Simple but effective.

you can send the gles window to vnc, there's an option, in troubleshooting on the pi side vnc, on early version its called experiemantal, on new version its called direct capture mode.
Brian Beuken
Lecturer in Game Programming at Breda University of Applied Sciences.
Author of The Fundamentals of C/C++ Game Programming: Using Target-based Development on SBC's 



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#6
(03-16-2019, 10:04 PM)Brian Beuken Wrote:
(03-16-2019, 07:21 PM)GSalvato Wrote:
(03-16-2019, 04:35 PM)Brian Beuken Wrote: So are you able to use Qt to connect to a target Pi from a dev Pi?
I use a different approach.
I use VNC to connect to the target and develop/debug the software directly on the destination Pi. The OpenGLES Window is not transferred via VNC but is shown only on the monitor connected to the Raspberry. So I have both the graphical window (on the target Raspberry) and the IDE/Debug window in the dev screen.

Simple but effective.

you can send the gles window to vnc, there's an option, in troubleshooting on the pi side vnc, on early version its called experiemantal, on new version its called direct capture mode.
Good to know ! I'll give a try.
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#7
Outside of understanding of why you would do this, you could create a shared mount between the systems and compile the code locally on one Pi.

Another IDE to look at is Atom.

The other options if you are looking for a Linux to Pi solution, you could use something like Virtual Box and create a Linux VM on a Windows system and use that to remote dev on the Pi.

Or, install the Raspberry Pi OS on Windowsor Mac OS
https://thepi.io/how-to-run-raspberry-pi...-or-macos/

Oh, you could build the code on one pi and use something like SCP to transfer the code to the other.
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#8
Why is easy...editing and compiling on one machine then sending to another to run and debuh is how all professional game coders work, Ideally use a Pc like they do, but its clear some people just hate the idea of using a windows pc, or can't afford it, so 2 Pis, gives another option

Why would you install raspberry on a pc?? Think you've misunderstood the intention.

I think building and using SCP or similar is the one of thebest options, code needs to be transferred, but then also need GDB to run on the target so that needs and SSH style connection and an IDE on the dev system thats receptive to it....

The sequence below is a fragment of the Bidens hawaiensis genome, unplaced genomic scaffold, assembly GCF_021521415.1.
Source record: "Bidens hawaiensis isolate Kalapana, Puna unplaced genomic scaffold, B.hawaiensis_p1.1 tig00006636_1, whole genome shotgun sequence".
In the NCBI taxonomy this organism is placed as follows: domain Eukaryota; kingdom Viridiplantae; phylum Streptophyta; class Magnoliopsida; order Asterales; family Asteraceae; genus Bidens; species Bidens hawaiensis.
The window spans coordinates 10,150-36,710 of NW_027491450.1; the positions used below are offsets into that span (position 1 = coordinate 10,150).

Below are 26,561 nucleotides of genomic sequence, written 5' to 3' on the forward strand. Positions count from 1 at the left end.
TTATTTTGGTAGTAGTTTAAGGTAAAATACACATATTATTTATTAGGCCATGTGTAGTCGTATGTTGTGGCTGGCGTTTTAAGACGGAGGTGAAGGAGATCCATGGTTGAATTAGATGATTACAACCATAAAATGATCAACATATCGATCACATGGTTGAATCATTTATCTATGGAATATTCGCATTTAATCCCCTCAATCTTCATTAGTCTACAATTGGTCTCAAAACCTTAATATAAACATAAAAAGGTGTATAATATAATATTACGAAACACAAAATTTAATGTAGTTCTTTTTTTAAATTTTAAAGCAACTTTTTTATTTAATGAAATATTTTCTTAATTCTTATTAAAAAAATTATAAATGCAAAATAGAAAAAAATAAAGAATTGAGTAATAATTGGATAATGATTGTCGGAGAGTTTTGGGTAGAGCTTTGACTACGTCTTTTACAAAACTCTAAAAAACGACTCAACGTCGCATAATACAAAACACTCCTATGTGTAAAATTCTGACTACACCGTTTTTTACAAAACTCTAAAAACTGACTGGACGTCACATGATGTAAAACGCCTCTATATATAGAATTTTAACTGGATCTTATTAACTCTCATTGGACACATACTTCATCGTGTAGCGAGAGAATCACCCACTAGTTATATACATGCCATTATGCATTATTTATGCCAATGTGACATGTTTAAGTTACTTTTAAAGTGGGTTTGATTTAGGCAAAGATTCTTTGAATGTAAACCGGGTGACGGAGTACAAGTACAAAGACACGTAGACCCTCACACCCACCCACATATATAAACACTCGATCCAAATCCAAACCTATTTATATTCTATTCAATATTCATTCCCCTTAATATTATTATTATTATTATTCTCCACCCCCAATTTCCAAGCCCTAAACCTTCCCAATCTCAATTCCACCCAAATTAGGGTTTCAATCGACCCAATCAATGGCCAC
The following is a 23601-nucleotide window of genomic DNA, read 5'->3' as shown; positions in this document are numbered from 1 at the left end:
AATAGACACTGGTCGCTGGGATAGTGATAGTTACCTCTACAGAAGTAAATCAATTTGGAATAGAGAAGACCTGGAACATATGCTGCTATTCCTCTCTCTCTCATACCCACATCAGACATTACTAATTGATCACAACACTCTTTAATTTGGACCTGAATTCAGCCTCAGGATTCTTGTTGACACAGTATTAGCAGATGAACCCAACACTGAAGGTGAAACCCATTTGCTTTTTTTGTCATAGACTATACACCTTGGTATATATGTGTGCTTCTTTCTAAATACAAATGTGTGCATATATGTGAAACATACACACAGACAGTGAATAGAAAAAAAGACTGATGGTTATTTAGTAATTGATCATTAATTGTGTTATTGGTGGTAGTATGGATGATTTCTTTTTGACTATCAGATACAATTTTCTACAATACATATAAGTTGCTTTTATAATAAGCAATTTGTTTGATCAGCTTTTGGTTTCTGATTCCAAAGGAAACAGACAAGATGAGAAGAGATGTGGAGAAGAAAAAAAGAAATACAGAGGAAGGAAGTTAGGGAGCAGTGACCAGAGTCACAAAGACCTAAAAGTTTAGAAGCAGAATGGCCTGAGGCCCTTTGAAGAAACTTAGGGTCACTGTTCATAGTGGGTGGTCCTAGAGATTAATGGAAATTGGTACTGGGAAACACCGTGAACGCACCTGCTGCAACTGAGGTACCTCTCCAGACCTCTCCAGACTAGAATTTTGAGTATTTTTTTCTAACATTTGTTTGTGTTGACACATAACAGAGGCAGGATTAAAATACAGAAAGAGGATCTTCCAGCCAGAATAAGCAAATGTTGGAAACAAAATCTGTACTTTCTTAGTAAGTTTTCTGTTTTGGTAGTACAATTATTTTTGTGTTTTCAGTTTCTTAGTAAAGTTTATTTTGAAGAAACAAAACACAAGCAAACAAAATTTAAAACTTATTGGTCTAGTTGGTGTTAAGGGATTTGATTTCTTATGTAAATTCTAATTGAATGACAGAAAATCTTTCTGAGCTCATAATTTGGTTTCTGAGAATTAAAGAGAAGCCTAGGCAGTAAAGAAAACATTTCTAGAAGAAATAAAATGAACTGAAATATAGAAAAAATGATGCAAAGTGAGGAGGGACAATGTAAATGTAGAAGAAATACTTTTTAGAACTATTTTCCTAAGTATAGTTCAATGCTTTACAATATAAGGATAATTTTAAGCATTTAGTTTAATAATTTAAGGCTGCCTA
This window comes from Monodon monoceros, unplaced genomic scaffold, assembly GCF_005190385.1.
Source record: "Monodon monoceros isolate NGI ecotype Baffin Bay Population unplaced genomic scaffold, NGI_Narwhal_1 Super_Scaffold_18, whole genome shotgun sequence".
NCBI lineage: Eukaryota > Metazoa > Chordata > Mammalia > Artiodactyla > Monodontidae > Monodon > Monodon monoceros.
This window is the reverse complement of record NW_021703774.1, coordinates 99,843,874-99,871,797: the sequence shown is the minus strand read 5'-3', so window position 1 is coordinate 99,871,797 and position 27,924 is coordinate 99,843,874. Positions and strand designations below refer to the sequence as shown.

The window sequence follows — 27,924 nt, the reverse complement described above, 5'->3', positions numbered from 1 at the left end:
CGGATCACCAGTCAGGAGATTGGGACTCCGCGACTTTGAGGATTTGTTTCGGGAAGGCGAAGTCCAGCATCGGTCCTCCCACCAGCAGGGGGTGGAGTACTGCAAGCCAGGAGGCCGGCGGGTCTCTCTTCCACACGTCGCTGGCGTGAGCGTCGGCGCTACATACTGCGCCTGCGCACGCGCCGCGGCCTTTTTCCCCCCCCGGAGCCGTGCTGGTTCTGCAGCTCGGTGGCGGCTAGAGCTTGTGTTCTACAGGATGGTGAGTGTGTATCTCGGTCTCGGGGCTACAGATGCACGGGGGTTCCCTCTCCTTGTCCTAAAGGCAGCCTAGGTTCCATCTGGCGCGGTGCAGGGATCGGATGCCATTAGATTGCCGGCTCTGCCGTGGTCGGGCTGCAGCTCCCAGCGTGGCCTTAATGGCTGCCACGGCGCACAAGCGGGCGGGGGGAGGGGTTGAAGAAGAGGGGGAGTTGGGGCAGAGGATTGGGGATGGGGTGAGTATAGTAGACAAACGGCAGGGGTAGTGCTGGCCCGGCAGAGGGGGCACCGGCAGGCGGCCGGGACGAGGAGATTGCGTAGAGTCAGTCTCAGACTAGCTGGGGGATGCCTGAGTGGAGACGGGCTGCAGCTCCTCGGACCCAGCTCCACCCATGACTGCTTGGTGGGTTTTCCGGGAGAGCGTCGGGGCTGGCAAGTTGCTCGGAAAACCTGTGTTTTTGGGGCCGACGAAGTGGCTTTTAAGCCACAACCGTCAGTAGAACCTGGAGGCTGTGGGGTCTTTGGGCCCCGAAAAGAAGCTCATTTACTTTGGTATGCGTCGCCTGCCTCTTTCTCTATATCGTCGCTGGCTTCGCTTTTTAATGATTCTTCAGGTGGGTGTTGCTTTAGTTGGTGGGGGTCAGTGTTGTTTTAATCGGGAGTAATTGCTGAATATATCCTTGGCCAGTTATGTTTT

I still say, use a Pc..use the right tools for the job.
Brian Beuken
Lecturer in Game Programming at Breda University of Applied Sciences.
Author of The Fundamentals of C/C++ Game Programming: Using Target-based Development on SBC's 



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#9
(03-18-2019, 08:44 AM)Brian Beuken Wrote: Why is easy...editing and compiling on one machine then sending to another to run and debuh is how all professional game coders work, Ideally use a Pc like they do, but its clear some people just hate the idea of using a windows pc, or can't afford it, so 2 Pis, gives another option

Why would you install raspberry on a pc?? Think you've misunderstood the intention.

I think building and using SCP or similar is the one of thebest options, code needs to be transferred, but then also need GDB to run on the target so that needs and SSH style connection and an IDE on the dev system thats receptive to it....

I still say, use a Pc..use the right tools for the job.

Well.. apart from compilation speed (that is the same if you use another Pi) the only reason I see to use two connected Pis is that the Ide use a lot of RAM.
Apart this I continue to prefer to use VNC to connect to mi Pi and develop/debug on the same.

Gabriele
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#10
... Rethinking ...

of course your situation is very different because you are developing for many different architectures.
In your case, your setup is the preferred one since you can have a single version (with appropriate #ifdef...)
centralized in a single machine.

Gabriele